Why Estate Planning is Important, Even if You Aren't Seriously Richby
If your clients aren't seriously wealthy, they may believe estate planning isn't all that important. Not so, counters expert Bryce Sanders. Here's why they should make it a priority and how you can broach the subject effectively.
What do all people working with accountants have in common? They want to minimize the amount of money they hand over to the government. You can help them achieve this goal year after year. You can also help clients avoid handing over a large amount upon their death.
Here’s the problem: You client might not see this as an immediate priority.
"I'm Not Rich Enough to Have This Problem"
The federal exemption is pretty generous. In 2020, the threshold is $11,580,000 per individual. Bearing in mind there is basically unlimited wealth transfer between spouses, your client might think estate tax planning only applies to “really rich people,” not them.
There are three fallacies:
- They could get richer. Let’s suppose your client is single, has $10 million in net worth, mostly in stocks. Also assume they will be around for at least another seven years and the historic return of the stock market is 10 percent annually. Using the Rule of 72, where an interest rate divided into 72 indicates how many years money takes to double, seven years from now, their $10 million might be worth $20 million.
- The government could change the rules. Administrations change. Majorities in congress can change too. The government has handed out lots of money during the pandemic. Money needs to be raised somehow. People have short memories. Today, the exclusion is $ 11.58 million. The top tax rate is 40 percent. In 2001, the exclusion was only $ 675,000! The top tax rate was 55 percent. Which do you think would get less public opposition? Raising income taxes or raising estate taxes? Hint: The Median Net Worth of the average US household is $97,300.
- The state’s got their hand out. Some states have an inheritance tax. Others an estate tax. Some have neither or both. For example, Washington State has an estate tax. Their threshold is $ 2.2 million. Their tax level above that amount is 10-20 percent. Florida does not have an estate tax. How much does your client know?
Points to Discuss
Even if your client is “okay" with paying taxes, coming up with the cash can be a big problem if their wealth is concentrated in hard assets (farmland) or illiquid ones (family business.) They will need ways to raise cash without being forced to sell under difficult circumstances. This is one of the advantages promoted about life insurance.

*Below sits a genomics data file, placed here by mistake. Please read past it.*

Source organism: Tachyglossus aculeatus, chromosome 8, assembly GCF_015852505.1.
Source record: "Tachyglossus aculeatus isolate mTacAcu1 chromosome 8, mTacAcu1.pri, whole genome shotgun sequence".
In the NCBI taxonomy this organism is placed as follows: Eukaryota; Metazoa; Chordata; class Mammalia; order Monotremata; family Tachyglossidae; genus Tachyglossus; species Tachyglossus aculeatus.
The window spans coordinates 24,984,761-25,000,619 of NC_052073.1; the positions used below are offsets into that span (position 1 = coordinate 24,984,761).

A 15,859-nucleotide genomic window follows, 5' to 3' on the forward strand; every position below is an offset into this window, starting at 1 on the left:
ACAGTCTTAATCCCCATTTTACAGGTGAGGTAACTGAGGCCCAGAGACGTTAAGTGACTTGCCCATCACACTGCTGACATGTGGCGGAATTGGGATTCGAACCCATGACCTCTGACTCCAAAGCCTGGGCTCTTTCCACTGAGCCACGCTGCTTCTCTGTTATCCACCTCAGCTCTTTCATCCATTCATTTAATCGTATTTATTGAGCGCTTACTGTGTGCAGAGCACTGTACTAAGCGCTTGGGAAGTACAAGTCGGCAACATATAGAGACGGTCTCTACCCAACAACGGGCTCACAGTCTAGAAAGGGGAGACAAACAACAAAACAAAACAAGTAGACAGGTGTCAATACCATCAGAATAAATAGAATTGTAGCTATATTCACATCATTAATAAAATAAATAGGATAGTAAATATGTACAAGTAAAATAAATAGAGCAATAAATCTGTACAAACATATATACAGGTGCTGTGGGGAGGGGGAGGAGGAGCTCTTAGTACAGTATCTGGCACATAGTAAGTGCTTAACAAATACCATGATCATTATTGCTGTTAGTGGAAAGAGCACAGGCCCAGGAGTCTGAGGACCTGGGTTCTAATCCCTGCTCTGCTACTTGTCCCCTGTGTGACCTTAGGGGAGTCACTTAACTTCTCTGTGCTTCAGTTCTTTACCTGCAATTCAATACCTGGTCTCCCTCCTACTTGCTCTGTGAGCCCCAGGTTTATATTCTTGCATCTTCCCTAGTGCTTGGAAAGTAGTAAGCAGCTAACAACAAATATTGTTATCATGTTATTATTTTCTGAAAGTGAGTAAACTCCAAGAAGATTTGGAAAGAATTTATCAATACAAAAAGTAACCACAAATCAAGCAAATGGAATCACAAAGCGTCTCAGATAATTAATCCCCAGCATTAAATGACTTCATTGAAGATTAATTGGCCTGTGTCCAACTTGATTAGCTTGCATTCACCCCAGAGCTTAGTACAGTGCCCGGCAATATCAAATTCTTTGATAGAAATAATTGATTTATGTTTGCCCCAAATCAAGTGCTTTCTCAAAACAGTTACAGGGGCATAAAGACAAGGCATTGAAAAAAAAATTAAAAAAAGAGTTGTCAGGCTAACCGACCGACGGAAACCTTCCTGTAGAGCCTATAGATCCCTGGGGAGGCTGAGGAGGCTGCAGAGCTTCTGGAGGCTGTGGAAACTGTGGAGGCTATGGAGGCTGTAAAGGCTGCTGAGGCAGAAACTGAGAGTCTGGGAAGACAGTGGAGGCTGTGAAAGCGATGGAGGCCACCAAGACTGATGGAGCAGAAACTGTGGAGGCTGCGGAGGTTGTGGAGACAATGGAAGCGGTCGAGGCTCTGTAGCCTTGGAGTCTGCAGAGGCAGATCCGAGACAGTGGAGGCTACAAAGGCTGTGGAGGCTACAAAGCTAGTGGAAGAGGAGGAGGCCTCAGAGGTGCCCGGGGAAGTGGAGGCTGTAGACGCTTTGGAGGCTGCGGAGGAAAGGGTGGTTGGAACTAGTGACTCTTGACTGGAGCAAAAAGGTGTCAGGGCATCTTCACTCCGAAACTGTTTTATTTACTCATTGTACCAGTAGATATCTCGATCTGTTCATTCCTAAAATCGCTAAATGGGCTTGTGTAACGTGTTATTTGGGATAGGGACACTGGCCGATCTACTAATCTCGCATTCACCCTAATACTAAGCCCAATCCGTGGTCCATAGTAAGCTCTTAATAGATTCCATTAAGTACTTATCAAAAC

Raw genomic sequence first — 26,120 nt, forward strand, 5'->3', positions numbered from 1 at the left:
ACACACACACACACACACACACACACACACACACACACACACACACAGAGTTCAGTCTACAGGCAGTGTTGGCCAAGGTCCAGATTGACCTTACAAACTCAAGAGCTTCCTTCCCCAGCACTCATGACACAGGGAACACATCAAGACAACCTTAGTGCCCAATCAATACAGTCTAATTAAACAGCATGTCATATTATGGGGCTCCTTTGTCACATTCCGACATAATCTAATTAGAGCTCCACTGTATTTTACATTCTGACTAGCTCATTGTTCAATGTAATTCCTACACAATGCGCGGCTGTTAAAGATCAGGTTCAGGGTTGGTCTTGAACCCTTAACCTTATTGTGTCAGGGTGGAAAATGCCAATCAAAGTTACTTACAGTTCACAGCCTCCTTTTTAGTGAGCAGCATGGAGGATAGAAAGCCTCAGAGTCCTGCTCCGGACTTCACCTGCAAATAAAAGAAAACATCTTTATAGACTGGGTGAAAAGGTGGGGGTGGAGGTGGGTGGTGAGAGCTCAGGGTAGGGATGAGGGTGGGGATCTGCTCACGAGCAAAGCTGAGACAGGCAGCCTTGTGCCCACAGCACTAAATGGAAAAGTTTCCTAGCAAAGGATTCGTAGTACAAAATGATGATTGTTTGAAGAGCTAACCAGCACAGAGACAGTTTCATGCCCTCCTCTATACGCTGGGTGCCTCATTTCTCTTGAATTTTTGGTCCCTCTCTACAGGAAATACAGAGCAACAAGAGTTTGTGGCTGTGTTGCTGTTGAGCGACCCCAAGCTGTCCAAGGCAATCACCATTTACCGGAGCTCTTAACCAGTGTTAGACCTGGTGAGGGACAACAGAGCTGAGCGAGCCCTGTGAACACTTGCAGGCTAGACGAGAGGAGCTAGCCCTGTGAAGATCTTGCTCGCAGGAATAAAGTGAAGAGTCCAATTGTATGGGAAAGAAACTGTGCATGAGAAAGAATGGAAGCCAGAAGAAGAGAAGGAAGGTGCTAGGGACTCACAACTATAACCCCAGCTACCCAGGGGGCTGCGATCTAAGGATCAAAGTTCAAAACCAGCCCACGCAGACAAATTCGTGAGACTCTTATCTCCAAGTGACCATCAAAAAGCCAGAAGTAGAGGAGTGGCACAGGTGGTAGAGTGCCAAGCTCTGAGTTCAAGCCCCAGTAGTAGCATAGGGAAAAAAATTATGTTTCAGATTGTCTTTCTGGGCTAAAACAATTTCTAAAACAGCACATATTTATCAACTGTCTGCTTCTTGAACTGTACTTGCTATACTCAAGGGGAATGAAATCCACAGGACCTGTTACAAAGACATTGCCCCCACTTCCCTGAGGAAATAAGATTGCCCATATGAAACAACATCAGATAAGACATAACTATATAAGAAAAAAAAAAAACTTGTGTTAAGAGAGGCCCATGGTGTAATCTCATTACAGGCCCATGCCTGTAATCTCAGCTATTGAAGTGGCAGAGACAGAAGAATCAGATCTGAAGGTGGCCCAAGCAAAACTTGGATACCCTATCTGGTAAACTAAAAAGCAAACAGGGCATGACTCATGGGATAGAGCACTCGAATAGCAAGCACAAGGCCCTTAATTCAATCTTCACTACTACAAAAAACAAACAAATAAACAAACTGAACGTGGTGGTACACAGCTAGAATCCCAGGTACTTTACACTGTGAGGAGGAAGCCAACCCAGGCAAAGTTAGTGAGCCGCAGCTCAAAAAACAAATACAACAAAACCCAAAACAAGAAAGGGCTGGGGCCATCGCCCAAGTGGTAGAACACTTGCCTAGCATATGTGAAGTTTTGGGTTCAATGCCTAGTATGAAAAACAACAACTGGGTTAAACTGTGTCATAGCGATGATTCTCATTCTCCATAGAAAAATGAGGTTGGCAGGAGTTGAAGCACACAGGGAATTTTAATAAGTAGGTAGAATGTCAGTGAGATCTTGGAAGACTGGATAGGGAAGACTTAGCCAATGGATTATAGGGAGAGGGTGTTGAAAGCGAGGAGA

Your client might feel it’s not their problem because they would predecease their spouse. Although lots of wealth can transfer between spouses, many options to protect wealth disappear once one person owns everything. Vehicles like trusts make sense, but usually require some advance planning. It’s not like adding an app to your Smartphone. A New York CPA shared the story how another accountant had a client who was slowly going downhill and wanted to make changes to her will. Her attorney met with her, learned of her wishes and returned the same evening with the updated will. Since the woman had fallen asleep, they didn’t want to wake her. She died unexpectedly that night in her sleep, never having signed her new will.
Your client might be charitably minded. That’s good. It makes more sense for them to transfer assets into a charitable foundation and “get them out of their name” vs. leaving them in their own name with the understanding gifts would be made upon their death. The foundation approach lets them get the money out of their name vs. making the final decision where it goes. Leaving bequests makes sense, but not if they change their mind often or find new charities they like better.
Last and most important, your client needs to have a will and update it periodically. In 2017, it was 42 percent of Americans who had wills or done some form of estate planning. A lot has happened in three years. You would think the number would have risen. In 2020, the number has actually fallen to 32 percent of Americans. Caring.com and You.gov worked together to survey 2,400 Americans to gather these surprising results.
What does this tell us? There’s a two out of three chance the issue of estate planning isn’t even on your client’s radar screen. You can help them, as party of your financial planning discussions. You can also connect them with specialists in areas where you don’t have the licensing or expertise.
Bryce Sanders is president of Perceptive Business Solutions Inc. in New Hope, Pennsylvania. He provides high-net-worth client acquisition training for the financial services industry. His book, Captivating the Wealthy Investor, can be found on Amazon.com.